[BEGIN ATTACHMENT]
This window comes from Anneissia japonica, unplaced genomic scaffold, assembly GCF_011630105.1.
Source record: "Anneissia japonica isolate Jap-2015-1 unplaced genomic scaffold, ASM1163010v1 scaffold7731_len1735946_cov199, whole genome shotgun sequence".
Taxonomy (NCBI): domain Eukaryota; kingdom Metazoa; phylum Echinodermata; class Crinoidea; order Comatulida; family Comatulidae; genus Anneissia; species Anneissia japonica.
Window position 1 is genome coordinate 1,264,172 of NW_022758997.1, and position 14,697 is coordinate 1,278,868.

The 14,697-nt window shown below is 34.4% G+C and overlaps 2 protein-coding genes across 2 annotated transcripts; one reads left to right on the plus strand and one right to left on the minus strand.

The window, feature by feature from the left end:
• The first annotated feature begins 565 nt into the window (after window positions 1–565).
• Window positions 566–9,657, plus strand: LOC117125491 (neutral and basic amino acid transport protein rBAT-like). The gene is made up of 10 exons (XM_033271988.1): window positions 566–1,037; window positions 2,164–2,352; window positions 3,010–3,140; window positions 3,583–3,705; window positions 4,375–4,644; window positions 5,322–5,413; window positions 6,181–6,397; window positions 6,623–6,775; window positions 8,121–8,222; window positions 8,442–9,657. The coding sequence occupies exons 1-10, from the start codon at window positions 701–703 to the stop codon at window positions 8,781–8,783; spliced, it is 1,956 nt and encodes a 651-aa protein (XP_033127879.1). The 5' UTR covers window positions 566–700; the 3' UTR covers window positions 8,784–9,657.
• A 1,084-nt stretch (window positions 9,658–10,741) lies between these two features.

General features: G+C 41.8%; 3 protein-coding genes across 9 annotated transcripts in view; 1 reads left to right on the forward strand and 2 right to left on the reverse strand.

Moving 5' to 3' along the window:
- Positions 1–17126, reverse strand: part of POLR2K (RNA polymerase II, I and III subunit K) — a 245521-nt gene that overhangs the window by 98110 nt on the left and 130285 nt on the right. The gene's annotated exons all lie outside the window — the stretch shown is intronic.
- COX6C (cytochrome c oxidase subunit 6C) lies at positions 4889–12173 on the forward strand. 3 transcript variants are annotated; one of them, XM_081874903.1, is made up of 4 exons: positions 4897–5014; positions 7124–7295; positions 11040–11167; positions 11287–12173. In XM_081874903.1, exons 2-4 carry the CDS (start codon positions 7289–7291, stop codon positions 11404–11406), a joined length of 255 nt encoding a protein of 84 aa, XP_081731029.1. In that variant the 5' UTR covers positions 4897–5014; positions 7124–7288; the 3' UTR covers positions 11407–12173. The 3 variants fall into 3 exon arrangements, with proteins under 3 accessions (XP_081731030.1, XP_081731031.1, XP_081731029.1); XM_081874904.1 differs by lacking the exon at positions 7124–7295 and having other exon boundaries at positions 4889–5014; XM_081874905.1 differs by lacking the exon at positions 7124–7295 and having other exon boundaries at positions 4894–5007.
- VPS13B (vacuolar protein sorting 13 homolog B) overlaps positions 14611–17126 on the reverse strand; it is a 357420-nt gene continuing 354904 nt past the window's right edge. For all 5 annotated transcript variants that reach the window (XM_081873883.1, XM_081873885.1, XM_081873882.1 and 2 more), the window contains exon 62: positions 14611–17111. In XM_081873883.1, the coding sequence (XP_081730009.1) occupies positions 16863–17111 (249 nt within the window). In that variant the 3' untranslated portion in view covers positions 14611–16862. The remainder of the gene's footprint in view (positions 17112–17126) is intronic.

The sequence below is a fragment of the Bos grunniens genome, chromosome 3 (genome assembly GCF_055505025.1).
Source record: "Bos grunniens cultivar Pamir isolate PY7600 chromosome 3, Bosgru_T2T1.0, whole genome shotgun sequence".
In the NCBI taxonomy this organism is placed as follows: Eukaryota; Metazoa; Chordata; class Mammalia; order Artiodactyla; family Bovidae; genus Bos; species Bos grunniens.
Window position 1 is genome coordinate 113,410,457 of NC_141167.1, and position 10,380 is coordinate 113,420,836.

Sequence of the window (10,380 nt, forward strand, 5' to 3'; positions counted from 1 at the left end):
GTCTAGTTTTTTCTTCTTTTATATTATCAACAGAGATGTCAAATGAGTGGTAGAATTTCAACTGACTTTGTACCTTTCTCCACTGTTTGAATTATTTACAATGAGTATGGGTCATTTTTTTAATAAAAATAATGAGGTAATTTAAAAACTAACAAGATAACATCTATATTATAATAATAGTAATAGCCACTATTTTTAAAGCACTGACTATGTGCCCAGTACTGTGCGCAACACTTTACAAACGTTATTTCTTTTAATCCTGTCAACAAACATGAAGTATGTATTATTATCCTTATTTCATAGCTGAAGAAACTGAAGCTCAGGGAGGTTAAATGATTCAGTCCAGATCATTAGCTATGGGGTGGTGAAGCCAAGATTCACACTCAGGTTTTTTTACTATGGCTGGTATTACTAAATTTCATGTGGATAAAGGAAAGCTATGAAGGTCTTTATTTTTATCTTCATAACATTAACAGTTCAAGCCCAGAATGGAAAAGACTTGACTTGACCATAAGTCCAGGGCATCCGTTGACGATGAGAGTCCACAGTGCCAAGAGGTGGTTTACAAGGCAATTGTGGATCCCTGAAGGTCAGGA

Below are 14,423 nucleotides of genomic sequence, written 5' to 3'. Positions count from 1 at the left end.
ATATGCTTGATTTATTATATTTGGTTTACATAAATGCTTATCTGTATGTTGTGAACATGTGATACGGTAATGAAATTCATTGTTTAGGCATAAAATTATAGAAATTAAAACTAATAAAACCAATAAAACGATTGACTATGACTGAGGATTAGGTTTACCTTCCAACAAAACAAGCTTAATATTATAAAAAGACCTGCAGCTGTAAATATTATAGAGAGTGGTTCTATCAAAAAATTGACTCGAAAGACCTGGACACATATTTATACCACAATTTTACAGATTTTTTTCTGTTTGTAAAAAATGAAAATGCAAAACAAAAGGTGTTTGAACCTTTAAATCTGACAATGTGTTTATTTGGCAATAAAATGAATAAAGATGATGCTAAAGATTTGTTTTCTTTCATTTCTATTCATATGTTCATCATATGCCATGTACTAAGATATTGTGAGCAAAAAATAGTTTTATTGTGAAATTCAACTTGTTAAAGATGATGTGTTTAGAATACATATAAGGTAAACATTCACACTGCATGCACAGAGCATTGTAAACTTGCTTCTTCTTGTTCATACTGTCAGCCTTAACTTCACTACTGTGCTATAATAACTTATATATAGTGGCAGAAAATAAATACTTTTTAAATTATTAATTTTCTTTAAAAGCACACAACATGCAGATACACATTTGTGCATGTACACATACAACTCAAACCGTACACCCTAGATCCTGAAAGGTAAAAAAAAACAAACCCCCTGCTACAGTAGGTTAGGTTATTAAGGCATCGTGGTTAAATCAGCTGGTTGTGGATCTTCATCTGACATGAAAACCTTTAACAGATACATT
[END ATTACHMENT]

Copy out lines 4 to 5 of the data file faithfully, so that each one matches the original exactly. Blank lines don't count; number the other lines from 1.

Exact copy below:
Window position 1 is genome coordinate 1,264,172 of NW_022758997.1, and position 14,697 is coordinate 1,278,868.

The 14,697-nt window shown below is 34.4% G+C and overlaps 2 protein-coding genes across 2 annotated transcripts; one reads left to right on the plus strand and one right to left on the minus strand.